Congressman Steve King (R-IA), under fire in recent days for asking why white supremacy is bad, announced Tuesday that he supports a House measure condemning his remarks. The measure passed in the House 424-1.
"White nationalist, white supremacist, Western civilization – how did that language become offensive?” King said in a The New York Times interview last week.“Why did I sit in classes teaching me about the merits of our history and our civilization?”
King was stripped of his committee seats on Monday as the fallout from the Times interview spread.
House Majority Whip Jim Clyburn (D-SC), a civil rights leader, drafted the resolution reprimanding King. Titled "Rejecting White nationalism and White supremacy," the resolution singled out King's "hateful expressions of intolerance that are contradictory to the values that define the people of the United States."
“Now is the time to do right,’’ Clyburn said. “This body must speak out against this evil.”
Clyburn was joined by House Minority Leader Kevin McCarthy (R-CA), who said Tuesday that "House Republicans denounce his language. We do not believe in his language and we’ve decided that he will not serve on any" committees.
King urged his colleagues to support Clyburn's resolution... but only after referring to criticism of his language as an "unprecedented assault" on his freedom of speech.
"I regret that we are in this place," King said on the House floor Tuesday afternoon. "I agree with every word that you have put in this. It's an honest and a direct resolution put together to address a subject that has been too long before the public dialogue in this country."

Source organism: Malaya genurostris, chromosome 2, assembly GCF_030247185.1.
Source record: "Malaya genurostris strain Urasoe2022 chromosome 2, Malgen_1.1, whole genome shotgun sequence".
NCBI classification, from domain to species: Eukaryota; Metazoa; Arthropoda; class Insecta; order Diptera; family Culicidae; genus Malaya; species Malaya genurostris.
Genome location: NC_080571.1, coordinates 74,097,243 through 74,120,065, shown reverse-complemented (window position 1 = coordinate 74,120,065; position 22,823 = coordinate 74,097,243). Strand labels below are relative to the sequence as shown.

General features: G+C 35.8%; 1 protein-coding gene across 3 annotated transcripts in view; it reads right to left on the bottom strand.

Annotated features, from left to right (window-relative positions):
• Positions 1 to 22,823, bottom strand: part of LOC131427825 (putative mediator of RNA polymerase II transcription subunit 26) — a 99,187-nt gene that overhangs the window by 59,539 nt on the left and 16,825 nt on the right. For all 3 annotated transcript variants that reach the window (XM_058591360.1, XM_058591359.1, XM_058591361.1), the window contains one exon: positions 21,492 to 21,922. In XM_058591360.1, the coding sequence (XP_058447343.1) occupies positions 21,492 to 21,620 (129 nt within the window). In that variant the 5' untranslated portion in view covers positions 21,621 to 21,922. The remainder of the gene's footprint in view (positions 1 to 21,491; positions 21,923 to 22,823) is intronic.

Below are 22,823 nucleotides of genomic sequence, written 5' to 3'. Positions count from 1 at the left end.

He added: "I want to ask my colleagues on both sides of the aisle, let's vote for this resolution. I'm putting up a yes on the board here."
King's track record is peppered with instances of racial animus.
In 2013 for example, he infamously said that immigrants crossing the border have "calves the size cantaloupes" and are "undermining our culture and civilization."
While condemning himself, King on Tuesday alluded to his family history, which he claimed was part of the abolitionist movement.
Thus, there is little sympathy for King or the people who reelected him in 2018 to an eighth term in Congress.
There is even a Confederate Flag on King's desk.
At least one Republican has tried to stop King from saying racist things. Congressman Dave Joyce (R-OH) said he had a "man to man" conversation with King in 2013 following the cantaloupe comments.
“My point was that when you say stupid things, it splashes on all of us,” Joyce said. “He said, well, he gets good publicity out of it. I said, ‘Well you need to think about other people here because it’s not right. I can’t believe you say these things, but it’s not right and you shouldn’t say those things.’"